How to install an electrical outlet in a wood floor

Certain electrical appliance locations in your home may require more flexibility than just a standard wall outlet. Large rooms or other applications may call for an outlet in the middle of the floor, to provide power away from any walls. Fortunately, adding an outlet to the floor is not a difficult process -- the most intensive part of the job may be running the electrical wire under the floor to the new outlet.

Contact your building department to determine the electrical codes in your area. Floor outlets are a different type than wall outlets, usually with a cover plate and sealed box to prevent safety hazards from moisture. Purchase the correct type of floor outlet box once you have obtained the code requirements for your area, and any applicable permits.

Locate the spot you want to install the outlet, from both above and below the floor. Installing a floor outlet should only be done on a first floor, in an area where the sub floor is exposed from below in either a basement or crawl space. Installing an outlet in an area where the floor is not accessible should only be done by a licensed contractor as it creates special circumstances and hazards.

Drill a small pilot hole into the wood floor from the room where you are locating the outlet down into the floor. Draw the outline of the electrical box on the floor with a pencil. Don't include the flanges or any lip on the top edge of the box, only the outer perimeter of the box itself.

Insert the jigsaw into the pilot hole, and cut from the centre of the area you marked out to one side. Now follow the outline with the jigsaw and cut the hole for the box. Set the box down into the hole to check for fit, and adjust the hole size if necessary, do not cut excess wood away if the box fits, you should have little or no gap around the outside of the box. Do not screw the box in place.

Go to the basement or crawl space, and attach a cable clamp to the end of the electrical wire that will run to your box. Insert the wire up into the box, and working back towards your circuit box secure the wire to your floor joist within 12 inches of the electrical box with the wire staples. Be sure not to penetrate the wire with the staple. Secure the wire to the floor joists as you move back towards the breaker box so that it does not hang down below the floor and is secured out of the way. Do not connect the wire to the circuit box.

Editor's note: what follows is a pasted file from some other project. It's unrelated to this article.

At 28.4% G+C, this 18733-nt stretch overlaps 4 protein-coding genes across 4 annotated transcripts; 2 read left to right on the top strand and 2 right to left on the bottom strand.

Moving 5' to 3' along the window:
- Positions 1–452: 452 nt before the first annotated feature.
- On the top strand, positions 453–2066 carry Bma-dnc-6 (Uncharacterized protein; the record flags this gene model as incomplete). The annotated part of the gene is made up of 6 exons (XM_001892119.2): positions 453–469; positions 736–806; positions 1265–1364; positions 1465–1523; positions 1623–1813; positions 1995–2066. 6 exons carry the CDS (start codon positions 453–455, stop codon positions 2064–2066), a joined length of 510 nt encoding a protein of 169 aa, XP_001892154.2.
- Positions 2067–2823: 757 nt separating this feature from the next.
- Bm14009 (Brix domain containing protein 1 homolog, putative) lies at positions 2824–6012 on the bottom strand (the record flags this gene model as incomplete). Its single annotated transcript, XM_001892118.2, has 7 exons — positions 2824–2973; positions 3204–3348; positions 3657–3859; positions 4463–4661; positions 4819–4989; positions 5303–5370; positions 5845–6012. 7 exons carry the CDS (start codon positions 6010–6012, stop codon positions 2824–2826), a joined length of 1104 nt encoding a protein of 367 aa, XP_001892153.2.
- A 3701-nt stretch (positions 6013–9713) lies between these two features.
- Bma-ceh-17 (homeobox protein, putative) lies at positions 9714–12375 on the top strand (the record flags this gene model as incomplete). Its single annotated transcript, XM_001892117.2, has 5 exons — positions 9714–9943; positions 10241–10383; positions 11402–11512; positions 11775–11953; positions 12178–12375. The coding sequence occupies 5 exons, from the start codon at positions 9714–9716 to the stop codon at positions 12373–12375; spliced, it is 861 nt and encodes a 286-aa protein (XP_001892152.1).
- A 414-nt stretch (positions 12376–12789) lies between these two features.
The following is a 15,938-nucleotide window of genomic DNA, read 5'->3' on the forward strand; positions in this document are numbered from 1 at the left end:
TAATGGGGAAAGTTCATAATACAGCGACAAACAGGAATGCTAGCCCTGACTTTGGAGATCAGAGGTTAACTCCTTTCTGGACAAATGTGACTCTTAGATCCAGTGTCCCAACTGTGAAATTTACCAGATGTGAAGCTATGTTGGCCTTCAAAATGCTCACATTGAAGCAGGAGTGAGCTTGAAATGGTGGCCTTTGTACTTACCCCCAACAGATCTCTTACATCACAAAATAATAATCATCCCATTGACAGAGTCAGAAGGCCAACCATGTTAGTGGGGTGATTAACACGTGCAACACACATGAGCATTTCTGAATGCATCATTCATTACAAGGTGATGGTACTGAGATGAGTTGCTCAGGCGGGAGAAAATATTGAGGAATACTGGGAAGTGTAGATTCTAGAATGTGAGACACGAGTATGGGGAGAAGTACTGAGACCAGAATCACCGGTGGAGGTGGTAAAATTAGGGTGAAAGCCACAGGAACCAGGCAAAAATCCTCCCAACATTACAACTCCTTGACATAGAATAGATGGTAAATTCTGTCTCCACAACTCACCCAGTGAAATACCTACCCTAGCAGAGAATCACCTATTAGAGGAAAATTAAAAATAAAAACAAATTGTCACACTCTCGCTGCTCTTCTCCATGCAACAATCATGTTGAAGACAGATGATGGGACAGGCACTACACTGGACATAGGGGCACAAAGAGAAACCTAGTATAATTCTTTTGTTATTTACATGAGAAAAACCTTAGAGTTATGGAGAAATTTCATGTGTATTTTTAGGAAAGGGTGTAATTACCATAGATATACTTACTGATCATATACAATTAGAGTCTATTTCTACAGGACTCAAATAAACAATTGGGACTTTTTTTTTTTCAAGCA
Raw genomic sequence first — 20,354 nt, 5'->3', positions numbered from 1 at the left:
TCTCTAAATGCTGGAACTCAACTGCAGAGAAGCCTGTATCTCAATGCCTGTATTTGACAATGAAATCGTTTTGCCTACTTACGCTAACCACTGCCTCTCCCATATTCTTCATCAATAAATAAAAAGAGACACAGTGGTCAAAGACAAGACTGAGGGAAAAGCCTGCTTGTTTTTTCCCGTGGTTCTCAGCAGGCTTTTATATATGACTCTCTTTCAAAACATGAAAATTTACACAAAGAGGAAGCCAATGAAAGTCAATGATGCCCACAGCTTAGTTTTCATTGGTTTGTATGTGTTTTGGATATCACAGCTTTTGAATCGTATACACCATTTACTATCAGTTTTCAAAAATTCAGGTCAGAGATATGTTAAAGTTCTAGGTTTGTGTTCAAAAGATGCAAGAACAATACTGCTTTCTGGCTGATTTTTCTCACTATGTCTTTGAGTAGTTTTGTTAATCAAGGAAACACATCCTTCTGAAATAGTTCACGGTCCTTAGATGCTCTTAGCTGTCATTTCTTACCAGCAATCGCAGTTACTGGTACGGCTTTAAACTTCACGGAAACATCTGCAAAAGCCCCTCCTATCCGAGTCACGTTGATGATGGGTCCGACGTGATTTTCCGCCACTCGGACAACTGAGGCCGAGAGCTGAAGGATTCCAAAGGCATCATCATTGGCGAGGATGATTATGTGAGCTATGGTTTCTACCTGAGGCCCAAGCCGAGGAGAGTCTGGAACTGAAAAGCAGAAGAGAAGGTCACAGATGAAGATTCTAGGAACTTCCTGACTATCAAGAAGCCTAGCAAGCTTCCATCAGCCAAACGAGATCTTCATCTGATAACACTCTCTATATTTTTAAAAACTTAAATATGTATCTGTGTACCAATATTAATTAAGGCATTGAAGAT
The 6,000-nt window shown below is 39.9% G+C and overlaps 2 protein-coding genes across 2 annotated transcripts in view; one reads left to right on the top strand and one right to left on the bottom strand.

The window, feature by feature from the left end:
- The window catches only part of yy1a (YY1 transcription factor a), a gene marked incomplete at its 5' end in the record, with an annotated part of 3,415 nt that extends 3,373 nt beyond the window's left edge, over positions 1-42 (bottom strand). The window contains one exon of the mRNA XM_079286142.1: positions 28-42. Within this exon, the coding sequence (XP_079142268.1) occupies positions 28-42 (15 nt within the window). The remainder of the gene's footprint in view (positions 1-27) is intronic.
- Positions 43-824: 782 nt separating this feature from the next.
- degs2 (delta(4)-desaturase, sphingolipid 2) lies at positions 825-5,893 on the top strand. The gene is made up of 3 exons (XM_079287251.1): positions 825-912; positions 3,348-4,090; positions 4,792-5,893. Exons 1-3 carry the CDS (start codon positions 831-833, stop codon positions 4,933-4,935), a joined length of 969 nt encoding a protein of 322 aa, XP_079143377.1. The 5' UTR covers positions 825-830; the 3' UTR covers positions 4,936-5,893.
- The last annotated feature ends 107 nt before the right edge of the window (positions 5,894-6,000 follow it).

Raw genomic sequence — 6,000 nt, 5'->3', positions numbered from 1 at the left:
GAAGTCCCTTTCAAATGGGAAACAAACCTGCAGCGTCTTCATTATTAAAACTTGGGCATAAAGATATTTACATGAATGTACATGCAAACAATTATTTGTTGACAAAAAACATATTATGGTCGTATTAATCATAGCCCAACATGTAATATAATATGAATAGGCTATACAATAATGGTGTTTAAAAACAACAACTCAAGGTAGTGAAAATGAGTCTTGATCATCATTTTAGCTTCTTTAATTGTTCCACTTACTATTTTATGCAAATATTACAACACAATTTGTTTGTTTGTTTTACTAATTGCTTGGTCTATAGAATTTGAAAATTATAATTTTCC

Return to the room where the electrical box is being installed. Strip the insulation from the electrical wire; separate the hot, cold and ground wires; then attach them to the outlet receptacle in the proper locations, per the manufacturer's instructions. Most are standard and have a hot, cold, and ground screw that attaches to the corresponding wires.

Screw the outlet into place, and attach the cover to the outlet, securing any gasket or seals that are part of the assembly. Most floor outlets have hinged covers for the plug receptacles to keep liquids from spilling into them.

Turn the power off to the circuit box where you will add the wire for the receptacle. Locate the breaker you are adding the wire to, or get the new breaker if installing one. Strip and attach the wires to the breaker, attach the ground wire to the ground bus bar, and snap the breaker back into place on the breaker bar. Turn the power back on. Test your outlet with a lamp or other small appliance to be sure it is working properly.

Things You'll Need

  • Drill
  • Jigsaw
  • Floor-mounted electrical socket
  • Pencil
  • Cable clamp
  • Electric wire staples
  • Wire cutters
  • Circuit breaker
  • Screwdriver
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About the Author

Caprice Castano recently left the field of construction management to operate her own contracting business and spend time developing her writing career. Current projects include freelance writing for Internet publications and working on novel-length fiction.